Three-quarters of people will take COVID-19 vaccine, says Ipsos MRBI tracker survey for IPHA
Biopharmaceutical industry says breakthroughs are guided by safety, quality and efficacy, and urges public to get immunised as vaccines are rolled out
Three-quarters of people will take a COVID-19 vaccine, according to the results of a survey by Ipsos MRBI for the Irish Pharmaceutical Healthcare Association (IPHA) which represents the international research-based biopharmaceutical industry.
The survey shows that 75% of people will take a COVID-19 vaccine. Almost one-fifth, or 18%, were unsure while 7% said they will not take one.
As many women as men, or 75%, said they will take a COVID-19 vaccine.
The age group most likely to take a COVID-19 vaccine were the over-65s, followed by people aged between 55 and 64. In these groups, 86% and 80%, respectively, said they will take a COVID-19 vaccine. Of the 7% of people overall who said they will not take a COVID-19 vaccine, this level was highest among 25 to 34-year-olds.
The figures show a 20–point rise in the number of people who will take a COVID-19 vaccine since the last published results in October of the Ipsos MRBI COVID-19 vaccine tracker survey for IPHA. Then, 12% of people said they would not take it – down five points to 7% in this latest set of results. The number of people who said they were unsure is down 15 points since October.
More than 50 COVID-19 vaccine candidates are in trials, according to the World Health Organisation (WHO). Vaccines go through a three-stage clinical trials process before they are sent to regulatory agencies such as the Food and Drug Administration or the European Medicines Agency for approval. The last stage, Phase III, involves tens of thousands of tested patients.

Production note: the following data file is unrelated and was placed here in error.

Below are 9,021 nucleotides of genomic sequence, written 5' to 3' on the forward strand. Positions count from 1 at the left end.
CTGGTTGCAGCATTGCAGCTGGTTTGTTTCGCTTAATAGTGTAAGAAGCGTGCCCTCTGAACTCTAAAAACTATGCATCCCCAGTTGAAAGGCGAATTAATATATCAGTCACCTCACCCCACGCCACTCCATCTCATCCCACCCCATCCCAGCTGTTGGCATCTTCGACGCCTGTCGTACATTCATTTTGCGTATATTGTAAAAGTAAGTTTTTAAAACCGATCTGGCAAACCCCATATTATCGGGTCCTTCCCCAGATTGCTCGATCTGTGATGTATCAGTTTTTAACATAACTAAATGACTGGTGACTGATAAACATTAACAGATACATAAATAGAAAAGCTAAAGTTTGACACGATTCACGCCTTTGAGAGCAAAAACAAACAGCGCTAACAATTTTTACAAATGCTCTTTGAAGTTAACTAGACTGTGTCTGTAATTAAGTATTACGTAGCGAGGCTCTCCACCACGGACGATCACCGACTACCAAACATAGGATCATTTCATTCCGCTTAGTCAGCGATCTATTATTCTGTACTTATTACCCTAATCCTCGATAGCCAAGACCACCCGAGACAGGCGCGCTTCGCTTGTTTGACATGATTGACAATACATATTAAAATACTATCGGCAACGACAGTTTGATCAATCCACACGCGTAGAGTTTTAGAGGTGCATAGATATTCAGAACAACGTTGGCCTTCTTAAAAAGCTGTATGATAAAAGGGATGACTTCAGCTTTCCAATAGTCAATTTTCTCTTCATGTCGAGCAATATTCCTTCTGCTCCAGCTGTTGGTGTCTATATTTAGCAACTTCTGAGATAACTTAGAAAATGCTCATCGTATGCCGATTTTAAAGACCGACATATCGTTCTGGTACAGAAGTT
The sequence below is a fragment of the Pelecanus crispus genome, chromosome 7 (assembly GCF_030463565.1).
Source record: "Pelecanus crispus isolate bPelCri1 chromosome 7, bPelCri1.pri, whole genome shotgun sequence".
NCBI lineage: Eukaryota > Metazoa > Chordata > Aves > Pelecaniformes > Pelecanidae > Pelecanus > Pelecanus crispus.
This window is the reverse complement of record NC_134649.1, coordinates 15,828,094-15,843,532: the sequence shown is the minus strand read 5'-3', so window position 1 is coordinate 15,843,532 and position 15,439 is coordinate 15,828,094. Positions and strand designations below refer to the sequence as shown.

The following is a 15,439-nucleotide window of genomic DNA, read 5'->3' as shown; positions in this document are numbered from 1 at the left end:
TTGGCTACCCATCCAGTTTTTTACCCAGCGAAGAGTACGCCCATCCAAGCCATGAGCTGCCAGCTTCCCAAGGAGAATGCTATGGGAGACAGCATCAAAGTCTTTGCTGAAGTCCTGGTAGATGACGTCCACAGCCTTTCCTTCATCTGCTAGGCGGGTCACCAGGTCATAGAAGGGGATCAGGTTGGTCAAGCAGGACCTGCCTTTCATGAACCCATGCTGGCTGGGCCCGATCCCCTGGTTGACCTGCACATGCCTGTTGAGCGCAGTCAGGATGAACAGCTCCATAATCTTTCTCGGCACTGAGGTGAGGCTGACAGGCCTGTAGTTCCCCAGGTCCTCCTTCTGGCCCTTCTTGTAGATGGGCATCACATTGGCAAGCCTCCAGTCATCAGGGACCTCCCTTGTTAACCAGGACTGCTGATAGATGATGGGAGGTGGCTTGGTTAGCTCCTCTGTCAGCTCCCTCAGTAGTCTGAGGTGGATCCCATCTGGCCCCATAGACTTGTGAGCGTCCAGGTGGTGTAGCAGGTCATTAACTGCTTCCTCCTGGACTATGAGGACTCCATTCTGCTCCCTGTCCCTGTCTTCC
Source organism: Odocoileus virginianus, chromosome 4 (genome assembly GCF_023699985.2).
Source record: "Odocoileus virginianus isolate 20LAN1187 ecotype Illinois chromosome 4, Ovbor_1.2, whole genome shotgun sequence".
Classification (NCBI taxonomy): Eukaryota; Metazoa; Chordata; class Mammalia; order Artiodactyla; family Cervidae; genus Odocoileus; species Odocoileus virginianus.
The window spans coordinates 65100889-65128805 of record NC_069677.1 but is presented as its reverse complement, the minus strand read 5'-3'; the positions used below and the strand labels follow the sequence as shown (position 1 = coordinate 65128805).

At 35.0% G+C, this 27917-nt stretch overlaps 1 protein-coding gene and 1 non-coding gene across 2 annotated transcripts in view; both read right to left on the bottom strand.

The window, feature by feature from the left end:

Oliver O’Connor, Chief Executive of IPHA, said: “In less than a year, the approvals of the first COVID-19 vaccines in the EU are a key milestone in the response to COVID-19. The first EU marketing authorisations for COVID-19 vaccines offer hope for controlling the pandemic. With the prospect of more COVID-19 vaccines on the way, this is a time to value science in society.
“Our latest survey shows there is a strong public appetite for taking a COVID-19 vaccine. Immunisation on a sufficient scale is all that separates us from an indefinite series of lockdowns. It is vital that as many people as possible get vaccinated so that we can all return to normality or, at least, some version of it.
“We would ask people to bear with the health authorities as they roll out the vaccination programme nationwide. Our public health experts and officials, as well as frontline healthcare workers and the Government, are working hard to inoculate the population on a phased basis. That will take time so we should try to be patient. Our industry, meanwhile, is continuing to manufacture as many vaccine doses as it can at speed and scale. As well as working on supply, it is targeting more vaccines for regulatory approval. Together, we will eventually emerge from this pandemic with renewed hope and a stronger belief in science.”
Immunisation is a global health and development success story, saving millions of lives every year. We have vaccines to prevent more than 20 life-threatening diseases, helping people of all ages live longer, healthier lives. The WHO estimates that vaccines save up to three million lives every year.
With the exception of clean, safe drinking water, vaccination is one of the most successful and cost-effective public health interventions ever. Vaccines have ridded the world of smallpox, driven polio to the brink of eradication, and virtually eliminated measles, diphtheria and rubella in many parts of the world. HIV treatment and prevention mean what was once a death sentence is now a chronic disease.
IPHA has urged parents to continue to bring their children to their GPs for primary childhood immunisations. The industry group encouraged others in at-risk groups, such as pregnant women, over-65s and people living with long-term medical conditions, to get their normal vaccinations.
During COVID-19, our industry continues to manufacture medicines and supply them to patients, contribute to the search for COVID-19 vaccines and treatments, help local charities, hospitals and voluntary groups, and create significant economic value through exports, jobs and tax revenue.
About The Survey
Ipsos MRBI conducted 1,001 telephone interviews with adults aged over 18 between January 4th and 14th, 2021. The sample was nationally representative for age, gender, geography and social class.